A&L: Volunteers make Moffat County Fair possible
October 2, 2010
Consider the hours of work that go into putting on any kind of major event, such as charitable fundraisers, athletic tournaments, and seasonal festivals.
Then consider the number of volunteers it takes to make such events happen. Take the Moffat County Fair, for example. The amount of manpower necessary to make the fair a success is incredible, and volunteers do most of the work.
Participants in the fair are of all ages, but 4-H and FFA work begins after the previous year's fair is over.
FFA members learn about their projects at school, but 4-H members are taught by leaders, all volunteers (and some of them 4-H parents). Leaders teach members how to shoot guns and how to be safe while doing it. They teach members how to cook, sew, take photos, build projects from wood, and a whole lot more.
For months, the volunteer Fair Board makes decisions about the coming fair, finds sponsors, writes up the Fair Book, and has committees working on various events. By the end of July, it's time to get the fairgrounds area ready for the fair.
Think of all the setting up that has to be done in a short time. Tables have to be set up in the Moffat County Fairgrounds Pavilion and the Hall of Education under the grandstand (where 4-H Completion Day is held).
Photos, art, and quilt racks have to be put up and the stage for the 4-H Fashion Revue readied.
At the barn, Bill Sixkiller, his fairgrounds staff, and volunteers have to get animal pens set up, and alleyways have to be constructed so that animals can enter and exit the show ring.
By this time, volunteers have made plans for special contests, entertainment, and other events. Big tents also have to be set up in the midway area.
And then there are the boxes of supplies that have to be hauled to the fairgrounds from the extension office and distributed to the buildings where they'll be used. This might not seem like such a big deal, but consider all of the books, entry forms, scoring sheets, entry tags, ribbons, staplers and staples, rubber bands, tape, pencils, Fair Books, and other office supplies that are used.
And that's not all. Supplies used in judging open exhibits include jar openers, plastic silverware, plastic bags, paper plates, and cups, all used to judge canned and baked goods. All together, boxes and boxes of supplies have to be taken to the fairgrounds.
The setting up (and taking down) of the buildings and moving boxes of supplies is done by volunteers through the trustee program at the Moffat County Jail.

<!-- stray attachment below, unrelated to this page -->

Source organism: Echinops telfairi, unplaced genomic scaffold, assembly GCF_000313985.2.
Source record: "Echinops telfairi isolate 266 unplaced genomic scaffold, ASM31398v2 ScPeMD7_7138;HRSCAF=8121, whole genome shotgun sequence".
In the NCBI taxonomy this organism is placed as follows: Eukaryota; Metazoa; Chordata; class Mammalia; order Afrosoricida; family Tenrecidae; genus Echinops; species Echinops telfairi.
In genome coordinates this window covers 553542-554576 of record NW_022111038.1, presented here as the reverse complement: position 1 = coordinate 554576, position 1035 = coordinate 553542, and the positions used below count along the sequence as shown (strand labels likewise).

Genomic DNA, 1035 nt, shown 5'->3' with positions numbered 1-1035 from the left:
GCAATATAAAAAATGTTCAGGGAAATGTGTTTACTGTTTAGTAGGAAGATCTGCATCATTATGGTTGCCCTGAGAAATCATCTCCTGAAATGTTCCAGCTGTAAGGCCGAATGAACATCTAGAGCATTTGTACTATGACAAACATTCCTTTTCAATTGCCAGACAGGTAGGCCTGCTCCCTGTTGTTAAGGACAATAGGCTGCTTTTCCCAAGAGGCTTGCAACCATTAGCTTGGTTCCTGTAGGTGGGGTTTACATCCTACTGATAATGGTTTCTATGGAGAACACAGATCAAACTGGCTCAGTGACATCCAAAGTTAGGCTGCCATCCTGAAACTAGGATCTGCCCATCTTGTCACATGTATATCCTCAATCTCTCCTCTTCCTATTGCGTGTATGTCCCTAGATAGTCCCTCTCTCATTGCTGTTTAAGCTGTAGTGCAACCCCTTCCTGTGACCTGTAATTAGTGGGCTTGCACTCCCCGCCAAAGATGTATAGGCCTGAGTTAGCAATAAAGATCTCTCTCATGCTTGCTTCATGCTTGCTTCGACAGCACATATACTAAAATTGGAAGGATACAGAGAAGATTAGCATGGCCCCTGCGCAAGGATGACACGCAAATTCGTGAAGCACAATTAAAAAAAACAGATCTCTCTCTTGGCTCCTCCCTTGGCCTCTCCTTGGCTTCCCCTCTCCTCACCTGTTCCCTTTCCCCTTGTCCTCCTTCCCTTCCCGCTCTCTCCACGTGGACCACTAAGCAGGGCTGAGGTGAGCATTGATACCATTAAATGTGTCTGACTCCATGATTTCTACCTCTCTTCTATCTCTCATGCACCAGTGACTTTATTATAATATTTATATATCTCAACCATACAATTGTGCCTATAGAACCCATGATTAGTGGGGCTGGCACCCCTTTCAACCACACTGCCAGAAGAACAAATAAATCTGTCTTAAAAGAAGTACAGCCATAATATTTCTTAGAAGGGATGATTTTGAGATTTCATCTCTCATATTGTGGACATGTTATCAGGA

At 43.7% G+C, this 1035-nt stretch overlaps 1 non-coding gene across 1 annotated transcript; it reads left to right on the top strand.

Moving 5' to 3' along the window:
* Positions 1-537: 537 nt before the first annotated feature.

Once the fair begins, volunteers serve as superintendents during 4-H Completion Day, open and 4-H horse shows, open class exhibits, livestock shows, and other events. Superintendents help enter projects/exhibits, keep track of placings, assist the judges, answer questions, and most anything else connected to the judging.
Moffat County Fair Coordinator Carol Haskins said about 50 to 60 volunteers alone worked in the pavilion on open class judging day during last year's fair.
The coordinating of work to be done by all of these volunteers alone seems mindboggling. That's why there are coordinators to supervise teams of superintendents in each area.
In addition, a hospitality committee greets people and helps them get entered. The committee also sets up lunch for the judges and snacks for the superintendents.
During livestock judging, volunteers show kids where to set up animals, keep the show ring "moving," and even how to separate feisty pigs and help catch steers that occasionally pull loose. And, on the night of the livestock sale, volunteers announce, auction off animals, and clerk. Ring men help take bids. A "board man" moves pigs in and out of the ring. This is all done by volunteers.
The fair requires security, too. When the pavilion and Hall of Education are open to the public, volunteers keep watch over exhibits.
And then there are the volunteers who drive the golf carts to give seniors rides around the fairgrounds area and those who are in charge of all the special events.
And when the fair is over, everything has to be dismantled, trash has to be collected, and all of those boxes have to be taken back to the extension office, all work done by volunteers.
"The fair would not happen without the help and dedication of volunteers throughout the community," Haskins said.
Volunteers, too many to thank individually, made the 2010 Moffat County Fair successful. If you'd like to be a volunteer for next year's fair, call the extension office at 824-9180.